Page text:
However when it comes to the business aircraft, NBAA said that business jets’ pressure and air filtration systems are already superior to those of commercial airliners especially due to smaller cabin volume. Business jets also do not have nearly as many passengers to protect from each other and flights in those aircraft tend to be shorter, thus reducing the risk of infection. But that does not mean that business aircraft cabins do not require any consideration at all.

Here are some examples from the industry who are taking certain steps in the direction of achieving a healthy cabin space in the aircraft.

NBAA stated Meghan Welch, interior design specialist for Elliott Aviation, agrees that while operators should certainly observe best practices when it comes to cleaning and disinfecting cabins and vetting the health of passengers, her company has not made major alterations to the interior designs of the airplanes that it typically deals with (from turboprops to mid-size jets). However, Elliott Aviation is making use of antimicrobial materials in some of its upholstery, side panels and other often-touched surfaces. This technology involves incorporating virus-fighting elements into fabrics and other interior materials. A coating with a chemical compound that is toxic to micro-organisms can be applied to surfaces to minimise the chance of a virus surviving very long. Such compounds also can be absorbed in a polymer material.

Nordam Group, which specialises in fabricating composite components used in aircraft interiors, is exploring the potential of Ultraviolet-C lighting as a possible replacement for standard lighting over hightouch areas, such as tray tables, because of its disinfectant qualities.

While Duncan Aviation has put together a group from the interiors segment to look at products with more safety measures in mind. It has also changed its procedures to include a comprehensive cleaning of every aircraft coming into its shop, using a fogging process and wiping down the cabin and the flight deck.

As far as cabin systems are concerned, Duncan Aviation has reportedly been impressed with Aviation Clean Air’s bipolar ionisation system. The unit floods the cabin and flight deck with positive and negative ions that attach to oxygen and hydrogen atoms that then “surround” particles of most known viruses and render them inert. The system has been STCed on numerous large-cabin business airplanes, and Duncan is looking at possible applications on smaller aircraft.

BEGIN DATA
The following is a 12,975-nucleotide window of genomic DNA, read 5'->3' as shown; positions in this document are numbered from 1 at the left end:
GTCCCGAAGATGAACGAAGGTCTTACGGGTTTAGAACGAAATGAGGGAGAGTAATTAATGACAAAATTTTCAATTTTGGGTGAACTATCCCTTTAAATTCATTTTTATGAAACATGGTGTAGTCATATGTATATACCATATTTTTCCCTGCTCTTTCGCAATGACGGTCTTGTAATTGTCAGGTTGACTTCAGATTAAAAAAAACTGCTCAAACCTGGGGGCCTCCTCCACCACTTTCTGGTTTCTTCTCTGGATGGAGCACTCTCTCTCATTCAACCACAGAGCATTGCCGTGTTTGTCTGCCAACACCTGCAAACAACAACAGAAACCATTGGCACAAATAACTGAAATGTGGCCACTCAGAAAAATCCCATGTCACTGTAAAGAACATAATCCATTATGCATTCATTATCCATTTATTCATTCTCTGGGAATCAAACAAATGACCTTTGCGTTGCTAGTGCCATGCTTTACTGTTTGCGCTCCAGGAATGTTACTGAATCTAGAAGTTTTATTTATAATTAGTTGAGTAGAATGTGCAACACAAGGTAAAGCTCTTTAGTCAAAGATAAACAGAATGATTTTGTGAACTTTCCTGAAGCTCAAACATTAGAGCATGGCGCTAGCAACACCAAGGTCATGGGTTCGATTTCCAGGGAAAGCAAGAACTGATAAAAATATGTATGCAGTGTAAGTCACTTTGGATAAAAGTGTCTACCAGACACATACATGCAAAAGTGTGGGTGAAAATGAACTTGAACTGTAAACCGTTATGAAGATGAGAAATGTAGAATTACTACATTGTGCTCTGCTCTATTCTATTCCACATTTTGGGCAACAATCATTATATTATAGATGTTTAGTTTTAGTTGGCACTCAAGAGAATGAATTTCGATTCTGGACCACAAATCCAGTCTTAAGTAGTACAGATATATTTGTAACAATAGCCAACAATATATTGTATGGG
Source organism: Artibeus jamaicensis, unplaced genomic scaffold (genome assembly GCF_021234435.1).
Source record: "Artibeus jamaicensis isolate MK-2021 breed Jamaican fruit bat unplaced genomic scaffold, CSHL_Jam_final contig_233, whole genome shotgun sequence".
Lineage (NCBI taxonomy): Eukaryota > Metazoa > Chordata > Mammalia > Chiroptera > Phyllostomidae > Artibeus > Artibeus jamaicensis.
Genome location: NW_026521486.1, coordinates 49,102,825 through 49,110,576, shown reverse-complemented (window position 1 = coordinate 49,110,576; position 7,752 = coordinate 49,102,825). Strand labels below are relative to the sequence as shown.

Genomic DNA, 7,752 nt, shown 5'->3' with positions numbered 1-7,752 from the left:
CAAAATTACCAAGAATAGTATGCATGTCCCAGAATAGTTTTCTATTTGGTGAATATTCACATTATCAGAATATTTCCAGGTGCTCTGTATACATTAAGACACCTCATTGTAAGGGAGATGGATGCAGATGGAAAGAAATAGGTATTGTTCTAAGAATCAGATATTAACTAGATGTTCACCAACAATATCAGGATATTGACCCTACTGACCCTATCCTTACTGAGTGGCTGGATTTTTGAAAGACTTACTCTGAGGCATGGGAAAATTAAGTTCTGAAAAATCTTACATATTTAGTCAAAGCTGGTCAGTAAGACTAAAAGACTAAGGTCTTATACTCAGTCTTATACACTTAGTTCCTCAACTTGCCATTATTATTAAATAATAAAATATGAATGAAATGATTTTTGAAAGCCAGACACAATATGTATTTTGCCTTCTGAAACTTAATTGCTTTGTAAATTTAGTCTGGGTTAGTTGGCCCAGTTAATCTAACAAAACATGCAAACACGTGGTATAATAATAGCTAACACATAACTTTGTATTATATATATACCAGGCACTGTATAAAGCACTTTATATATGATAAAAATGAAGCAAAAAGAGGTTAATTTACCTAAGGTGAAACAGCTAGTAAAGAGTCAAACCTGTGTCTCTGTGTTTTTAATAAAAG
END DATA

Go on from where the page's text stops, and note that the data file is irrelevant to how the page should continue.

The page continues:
London-based design studio, PriestmanGoode, revealed a new design concept ‘Pure Skies’ that includes a complete review of Business and Economy Class cabins and addresses pressing consumer, business and environmental concerns.

The concept has been developed around three main factors:

  • Personal space
  • Hygiene
  • Touch-free journey

Nigel Goode, Co-founding Director at PriestmanGoode stated in a press release, “This latest work from the studio represents pragmatic innovation. With the benefit of over 30 years’ experience, we know how to harness design to achieve long-term positive change. We’ve looked ahead to imagine future scenarios and taken into account new passenger behaviours driven by the global pandemic to ensure our designs can be implemented within a few years and will meet user and airline requirements for many years ahead.”

PriestmanGoode has introduced UVC light and heat cleaning, in combination with photo-chromic and thermo-chromic inks in the materials and finishes. As the heat from cleaning reacts with the inks, a message of reassurance appears on seats, helping alleviate passenger anxiety about hygiene during boarding.